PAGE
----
Table of contents

4.1.3. Role of governments

Building climate resilience in the energy system inevitably raises the question who is eventually responsible for delivering adaptation actions. The question on the role of role of governments, public authorities and regulators is particularly relevant where critical (energy) infrastructure is owned and/or operated by the private sector. The debate on public and private responsibilities for adaptation in the energy sector has been interpreted somewhat differently within Europe. For example, the German adaptation strategy states that ‘adaptation to climate change in the energy sector is essentially a task for the energy industry itself’, entailing that ‘federal and Länder authorities may be able to provide assistance, contribute knowledge and set new regulatory trends’ (Government of Germany, 2008, p. 33). In other countries (e.g. Denmark and the United Kingdom), a stronger role is foreseen for public authorities in fostering, facilitating and monitoring adaptation by private actors (Russel et al., 2018, section 6.3).

comments (3)

Private infrastructure providers have a self-interest in protecting their infrastructure and in providing secure services to customers. However, some unique characteristics of the energy system need to be considered here. First, essential components of the energy system, such as electricity transmission and distributions networks, are necessarily (quasi) monopolistic, i.e. there are no competitive markets. Second, the functioning of the energy system in general, and the electricity system in particular, requires the efficient cooperation of many (private and public) infrastructure providers across borders. Hence, an individual actor does not necessarily have the information, or incentives, to manage its infrastructure in a way that ensures the stability of the whole system. Finally, because a stable energy supply is essential for almost all aspects of modern life, the social costs of blackouts or other disturbances can be up to 50 times higher than the direct costs to the energy company (Küfeoğlu, 2015; Growitsch et al., 2015; Wolf and Wenzel, 2016; Gündüz et al., 2017). Considering these factors, various studies have concluded that public actors at different levels have a strong role in, or even ultimate responsibility for, ensuring a secure (as well as affordable and sustainable) energy supply now and in the future. This includes building climate resilience in the current and future energy system (Schneider, 2014; Cortekar and Groth, 2015; Russel et al., 2018, section 6.3).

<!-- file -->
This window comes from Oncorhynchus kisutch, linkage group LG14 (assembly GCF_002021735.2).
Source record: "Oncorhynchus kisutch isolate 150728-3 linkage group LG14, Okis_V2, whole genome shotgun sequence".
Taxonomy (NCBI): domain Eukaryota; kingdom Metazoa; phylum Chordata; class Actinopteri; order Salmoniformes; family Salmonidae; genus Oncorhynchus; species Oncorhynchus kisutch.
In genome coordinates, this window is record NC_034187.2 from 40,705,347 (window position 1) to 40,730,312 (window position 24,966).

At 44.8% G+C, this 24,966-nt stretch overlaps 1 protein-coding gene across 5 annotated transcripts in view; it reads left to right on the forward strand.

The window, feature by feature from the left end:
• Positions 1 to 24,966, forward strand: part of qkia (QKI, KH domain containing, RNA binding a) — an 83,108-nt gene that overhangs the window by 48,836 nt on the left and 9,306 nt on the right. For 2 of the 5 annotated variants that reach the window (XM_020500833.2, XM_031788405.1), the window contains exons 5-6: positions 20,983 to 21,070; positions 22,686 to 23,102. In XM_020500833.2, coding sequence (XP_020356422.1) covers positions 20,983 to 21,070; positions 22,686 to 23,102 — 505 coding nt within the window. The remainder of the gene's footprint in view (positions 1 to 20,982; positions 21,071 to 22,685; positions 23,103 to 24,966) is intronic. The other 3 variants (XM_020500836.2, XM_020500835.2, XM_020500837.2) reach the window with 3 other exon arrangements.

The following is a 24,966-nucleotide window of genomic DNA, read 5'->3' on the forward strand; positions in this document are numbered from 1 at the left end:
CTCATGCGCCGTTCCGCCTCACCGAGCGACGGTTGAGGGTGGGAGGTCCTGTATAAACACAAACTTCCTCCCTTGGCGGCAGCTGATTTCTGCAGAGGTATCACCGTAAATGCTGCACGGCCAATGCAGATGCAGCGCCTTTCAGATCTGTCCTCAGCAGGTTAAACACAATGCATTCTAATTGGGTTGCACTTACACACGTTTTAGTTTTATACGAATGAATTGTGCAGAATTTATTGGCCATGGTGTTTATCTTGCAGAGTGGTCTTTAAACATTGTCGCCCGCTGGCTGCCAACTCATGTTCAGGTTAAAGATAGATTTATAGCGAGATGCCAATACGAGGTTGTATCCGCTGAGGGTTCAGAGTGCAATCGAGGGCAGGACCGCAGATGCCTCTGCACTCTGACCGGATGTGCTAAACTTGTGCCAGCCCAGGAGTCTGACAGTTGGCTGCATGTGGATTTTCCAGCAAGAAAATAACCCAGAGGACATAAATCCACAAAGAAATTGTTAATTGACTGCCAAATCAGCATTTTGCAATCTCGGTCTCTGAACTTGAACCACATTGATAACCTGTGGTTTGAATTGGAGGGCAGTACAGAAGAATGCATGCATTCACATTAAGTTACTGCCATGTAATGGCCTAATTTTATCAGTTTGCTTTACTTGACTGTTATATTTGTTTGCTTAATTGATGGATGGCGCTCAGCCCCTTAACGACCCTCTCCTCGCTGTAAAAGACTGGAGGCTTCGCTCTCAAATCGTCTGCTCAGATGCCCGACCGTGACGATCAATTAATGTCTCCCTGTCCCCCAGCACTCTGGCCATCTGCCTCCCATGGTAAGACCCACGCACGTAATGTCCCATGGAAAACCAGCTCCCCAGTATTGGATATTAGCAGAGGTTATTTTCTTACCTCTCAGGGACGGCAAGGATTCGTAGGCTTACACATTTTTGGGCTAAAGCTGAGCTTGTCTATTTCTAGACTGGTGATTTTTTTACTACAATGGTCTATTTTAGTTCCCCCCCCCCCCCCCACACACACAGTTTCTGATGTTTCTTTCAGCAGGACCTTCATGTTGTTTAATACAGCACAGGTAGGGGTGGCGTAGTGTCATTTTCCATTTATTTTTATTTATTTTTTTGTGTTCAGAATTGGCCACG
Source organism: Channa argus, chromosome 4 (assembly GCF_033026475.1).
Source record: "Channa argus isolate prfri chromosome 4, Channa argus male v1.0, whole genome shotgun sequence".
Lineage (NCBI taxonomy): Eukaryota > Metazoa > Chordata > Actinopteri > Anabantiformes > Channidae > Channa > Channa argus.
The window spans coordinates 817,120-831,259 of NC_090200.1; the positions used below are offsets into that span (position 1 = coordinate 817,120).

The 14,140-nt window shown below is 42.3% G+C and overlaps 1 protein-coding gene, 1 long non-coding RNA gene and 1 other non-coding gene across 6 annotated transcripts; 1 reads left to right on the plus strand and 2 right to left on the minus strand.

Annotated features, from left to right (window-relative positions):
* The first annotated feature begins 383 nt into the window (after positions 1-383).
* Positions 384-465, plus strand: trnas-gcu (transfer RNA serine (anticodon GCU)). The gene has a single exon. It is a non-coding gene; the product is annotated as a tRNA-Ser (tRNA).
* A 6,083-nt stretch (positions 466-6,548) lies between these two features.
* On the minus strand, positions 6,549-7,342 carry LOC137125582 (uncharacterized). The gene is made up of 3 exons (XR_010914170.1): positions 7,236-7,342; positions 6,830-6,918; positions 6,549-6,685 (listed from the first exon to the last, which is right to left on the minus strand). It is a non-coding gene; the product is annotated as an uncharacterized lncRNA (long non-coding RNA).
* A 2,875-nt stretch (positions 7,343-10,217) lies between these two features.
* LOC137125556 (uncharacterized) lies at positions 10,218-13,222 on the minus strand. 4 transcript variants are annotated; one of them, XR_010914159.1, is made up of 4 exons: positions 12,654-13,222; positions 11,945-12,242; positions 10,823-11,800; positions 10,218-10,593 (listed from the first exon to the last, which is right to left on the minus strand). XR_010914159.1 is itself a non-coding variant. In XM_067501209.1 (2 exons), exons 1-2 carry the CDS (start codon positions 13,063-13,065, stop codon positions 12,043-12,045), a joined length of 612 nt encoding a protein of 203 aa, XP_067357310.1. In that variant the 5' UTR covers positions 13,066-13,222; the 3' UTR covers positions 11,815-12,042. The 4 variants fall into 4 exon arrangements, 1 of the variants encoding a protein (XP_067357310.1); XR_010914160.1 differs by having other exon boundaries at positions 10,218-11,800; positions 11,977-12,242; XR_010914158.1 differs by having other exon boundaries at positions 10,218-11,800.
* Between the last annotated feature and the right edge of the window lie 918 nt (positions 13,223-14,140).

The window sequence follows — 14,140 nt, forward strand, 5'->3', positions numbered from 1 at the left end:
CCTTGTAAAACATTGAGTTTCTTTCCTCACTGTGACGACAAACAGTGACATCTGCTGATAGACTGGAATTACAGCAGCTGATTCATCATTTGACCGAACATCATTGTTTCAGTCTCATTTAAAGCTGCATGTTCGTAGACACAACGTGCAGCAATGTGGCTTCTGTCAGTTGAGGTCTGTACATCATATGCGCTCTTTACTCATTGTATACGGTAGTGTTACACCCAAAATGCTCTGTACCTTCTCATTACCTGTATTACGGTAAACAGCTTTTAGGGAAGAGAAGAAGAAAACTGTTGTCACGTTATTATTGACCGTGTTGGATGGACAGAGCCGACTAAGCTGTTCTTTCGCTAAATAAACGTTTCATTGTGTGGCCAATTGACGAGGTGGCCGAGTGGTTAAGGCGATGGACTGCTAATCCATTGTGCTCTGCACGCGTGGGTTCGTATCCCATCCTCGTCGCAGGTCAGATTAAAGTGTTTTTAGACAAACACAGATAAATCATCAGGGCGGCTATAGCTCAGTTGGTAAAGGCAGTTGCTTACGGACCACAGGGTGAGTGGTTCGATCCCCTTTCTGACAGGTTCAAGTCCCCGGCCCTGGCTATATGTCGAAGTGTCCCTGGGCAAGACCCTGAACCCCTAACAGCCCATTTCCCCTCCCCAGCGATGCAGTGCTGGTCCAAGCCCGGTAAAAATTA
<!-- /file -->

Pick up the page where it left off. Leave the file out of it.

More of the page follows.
comments (2)

The IEA has conducted extensive work on improving the climate resilience of the energy system (see Section 4.4.1). Its reports conclude that although businesses are the key actors in the design and implementation of resilience-building measures in the energy sector, governments have a central role. They can and should facilitate such actions through a variety of measures (see Figure 4‑2) (IEA, 2015, 2016b). Governments can influence private providers of critical infrastructure through a wide range of approaches, from facilitating voluntary self-regulation through enforced-self-regulation, negotiation, delegation to an agency, to command and control (Schneider, 2014). Policy influence on non-state actors has also been distinguished between regulatory policies, which are seen as most suitable for incremental adaptation, and developmental or enabling policies, which foster the experimentation required for transformational adaptation (Russel et al., 2018, section 6.3).

comments (2)

Figure 4‑2 Role of governments in enhancing energy sector resilience

Source: Reproduced from (IEA, 2016b).

comments (0)

It is not always necessary for public actors to develop new policy approaches. Existing energy policies and regulations include opportunities for synergies with required adaptation measures. One example where such synergies have been taken into consideration is in the Offshore Safety Directive (EU, 2013a). This Directive requires that risk assessments concerning offshore oil and gas activities must consider environmental hazards, including the impacts of climate change. Another example of synergies between energy policy and climate change adaptation requirements is the transposition into national law of the Directive ‘concerning measures to safeguard security of electricity supply and infrastructure investment’ (EC, 2006). Careful consideration of such synergies can help public authorities find the most efficient policy approach for mainstreaming adaptation action in key sectoral policies (Capriolo, 2016, section 3.2.5).

comments (1)

National governments are also responsible for reporting adaptation activities to the European Union under the Monitoring Mechanism Regulations (EU, 2013b), superseded by the Regulation on the Governance of the Energy Union and Climate Action (EU, 2018d), and through National Communications to the UNFCCC (see Sections 4.1.4 and 4.3 for further details).

comments (0)